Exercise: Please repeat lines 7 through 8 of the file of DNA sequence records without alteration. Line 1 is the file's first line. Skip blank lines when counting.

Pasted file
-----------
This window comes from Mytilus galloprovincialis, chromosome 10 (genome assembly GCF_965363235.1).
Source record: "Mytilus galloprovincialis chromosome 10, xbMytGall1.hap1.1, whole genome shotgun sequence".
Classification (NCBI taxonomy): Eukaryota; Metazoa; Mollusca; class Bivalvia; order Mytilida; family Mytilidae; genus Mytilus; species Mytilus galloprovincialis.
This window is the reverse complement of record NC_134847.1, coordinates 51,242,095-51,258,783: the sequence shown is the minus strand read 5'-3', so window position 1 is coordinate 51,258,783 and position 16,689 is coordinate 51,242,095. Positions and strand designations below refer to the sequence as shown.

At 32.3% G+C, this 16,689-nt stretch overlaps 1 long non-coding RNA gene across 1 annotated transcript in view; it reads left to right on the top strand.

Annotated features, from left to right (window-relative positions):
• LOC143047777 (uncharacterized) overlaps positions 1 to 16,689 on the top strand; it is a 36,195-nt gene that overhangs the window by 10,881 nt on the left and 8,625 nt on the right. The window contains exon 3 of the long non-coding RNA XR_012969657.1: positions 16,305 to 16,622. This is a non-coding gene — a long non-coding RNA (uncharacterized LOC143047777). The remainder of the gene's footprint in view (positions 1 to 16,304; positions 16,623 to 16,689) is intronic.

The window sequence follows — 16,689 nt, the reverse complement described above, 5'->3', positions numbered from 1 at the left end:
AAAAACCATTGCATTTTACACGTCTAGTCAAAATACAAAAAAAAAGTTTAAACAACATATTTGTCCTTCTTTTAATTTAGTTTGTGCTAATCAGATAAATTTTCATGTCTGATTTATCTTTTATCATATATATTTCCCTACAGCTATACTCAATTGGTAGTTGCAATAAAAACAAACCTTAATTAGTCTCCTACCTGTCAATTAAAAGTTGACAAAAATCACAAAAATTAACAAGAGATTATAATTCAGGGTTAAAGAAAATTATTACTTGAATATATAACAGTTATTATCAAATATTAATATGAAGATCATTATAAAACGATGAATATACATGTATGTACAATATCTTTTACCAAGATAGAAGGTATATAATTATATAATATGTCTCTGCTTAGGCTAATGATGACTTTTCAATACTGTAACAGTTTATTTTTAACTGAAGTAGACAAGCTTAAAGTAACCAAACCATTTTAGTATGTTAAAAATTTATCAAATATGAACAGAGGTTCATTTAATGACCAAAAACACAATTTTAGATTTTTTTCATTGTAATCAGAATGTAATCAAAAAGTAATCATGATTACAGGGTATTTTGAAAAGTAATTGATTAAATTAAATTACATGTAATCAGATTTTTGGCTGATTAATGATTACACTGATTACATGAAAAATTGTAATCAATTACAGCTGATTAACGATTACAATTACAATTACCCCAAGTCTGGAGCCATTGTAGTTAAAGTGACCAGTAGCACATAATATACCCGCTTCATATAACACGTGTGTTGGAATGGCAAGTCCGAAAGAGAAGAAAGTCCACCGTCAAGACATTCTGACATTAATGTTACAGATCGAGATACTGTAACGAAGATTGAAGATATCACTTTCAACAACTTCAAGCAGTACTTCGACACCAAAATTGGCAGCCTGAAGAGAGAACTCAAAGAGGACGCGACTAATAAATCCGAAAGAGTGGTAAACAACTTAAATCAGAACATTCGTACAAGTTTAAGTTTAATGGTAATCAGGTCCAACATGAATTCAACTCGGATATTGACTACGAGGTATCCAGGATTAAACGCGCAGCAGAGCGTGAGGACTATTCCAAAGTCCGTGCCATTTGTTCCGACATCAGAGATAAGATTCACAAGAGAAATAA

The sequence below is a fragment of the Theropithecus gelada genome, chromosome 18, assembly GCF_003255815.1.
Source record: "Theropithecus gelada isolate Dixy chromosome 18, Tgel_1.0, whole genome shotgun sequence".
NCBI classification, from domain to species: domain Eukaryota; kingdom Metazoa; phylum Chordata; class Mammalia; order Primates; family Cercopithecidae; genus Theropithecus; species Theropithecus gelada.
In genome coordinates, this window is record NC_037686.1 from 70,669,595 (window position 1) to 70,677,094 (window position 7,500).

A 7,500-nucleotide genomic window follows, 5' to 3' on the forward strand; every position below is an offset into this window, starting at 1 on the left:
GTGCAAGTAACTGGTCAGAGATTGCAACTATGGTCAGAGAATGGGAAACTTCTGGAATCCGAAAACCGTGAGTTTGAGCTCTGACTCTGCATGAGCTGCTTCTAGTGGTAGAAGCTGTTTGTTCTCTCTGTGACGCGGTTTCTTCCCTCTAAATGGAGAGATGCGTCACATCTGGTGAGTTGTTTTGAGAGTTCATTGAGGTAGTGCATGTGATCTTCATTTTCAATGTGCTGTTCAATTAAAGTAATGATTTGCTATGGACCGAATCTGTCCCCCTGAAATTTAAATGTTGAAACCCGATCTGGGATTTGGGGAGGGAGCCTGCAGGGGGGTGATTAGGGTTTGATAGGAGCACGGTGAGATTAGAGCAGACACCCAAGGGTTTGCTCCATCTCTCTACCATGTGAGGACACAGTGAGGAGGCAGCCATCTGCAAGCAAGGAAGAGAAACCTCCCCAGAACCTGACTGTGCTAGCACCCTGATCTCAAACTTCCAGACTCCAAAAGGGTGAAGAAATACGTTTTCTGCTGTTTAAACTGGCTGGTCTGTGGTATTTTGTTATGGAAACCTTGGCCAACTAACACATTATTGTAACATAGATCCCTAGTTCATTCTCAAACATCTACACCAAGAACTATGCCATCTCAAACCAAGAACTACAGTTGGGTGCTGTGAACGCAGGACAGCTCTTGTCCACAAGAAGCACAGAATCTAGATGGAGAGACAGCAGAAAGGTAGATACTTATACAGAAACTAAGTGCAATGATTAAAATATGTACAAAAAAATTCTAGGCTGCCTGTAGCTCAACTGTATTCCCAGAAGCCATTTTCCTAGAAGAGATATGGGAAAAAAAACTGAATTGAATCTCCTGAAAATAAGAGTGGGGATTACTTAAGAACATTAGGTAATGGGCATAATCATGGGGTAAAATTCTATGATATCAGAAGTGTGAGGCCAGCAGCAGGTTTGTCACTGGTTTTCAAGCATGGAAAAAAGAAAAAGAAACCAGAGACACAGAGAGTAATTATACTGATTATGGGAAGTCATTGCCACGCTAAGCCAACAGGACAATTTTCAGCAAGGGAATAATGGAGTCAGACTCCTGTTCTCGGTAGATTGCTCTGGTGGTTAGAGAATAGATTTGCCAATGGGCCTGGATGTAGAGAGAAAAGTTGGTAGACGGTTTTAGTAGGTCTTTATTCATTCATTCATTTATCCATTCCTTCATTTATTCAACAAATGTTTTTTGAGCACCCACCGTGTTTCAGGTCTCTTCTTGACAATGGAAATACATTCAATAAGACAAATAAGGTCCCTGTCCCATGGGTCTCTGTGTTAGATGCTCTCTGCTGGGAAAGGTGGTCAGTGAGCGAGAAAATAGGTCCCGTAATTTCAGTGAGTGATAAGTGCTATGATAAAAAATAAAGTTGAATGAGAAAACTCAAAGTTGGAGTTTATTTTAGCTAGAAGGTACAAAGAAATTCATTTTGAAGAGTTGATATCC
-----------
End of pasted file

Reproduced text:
• LOC143047777 (uncharacterized) overlaps positions 1 to 16,689 on the top strand; it is a 36,195-nt gene that overhangs the window by 10,881 nt on the left and 8,625 nt on the right. The window contains exon 3 of the long non-coding RNA XR_012969657.1: positions 16,305 to 16,622. This is a non-coding gene — a long non-coding RNA (uncharacterized LOC143047777). The remainder of the gene's footprint in view (positions 1 to 16,304; positions 16,623 to 16,689) is intronic.

The window sequence follows — 16,689 nt, the reverse complement described above, 5'->3', positions numbered from 1 at the left end: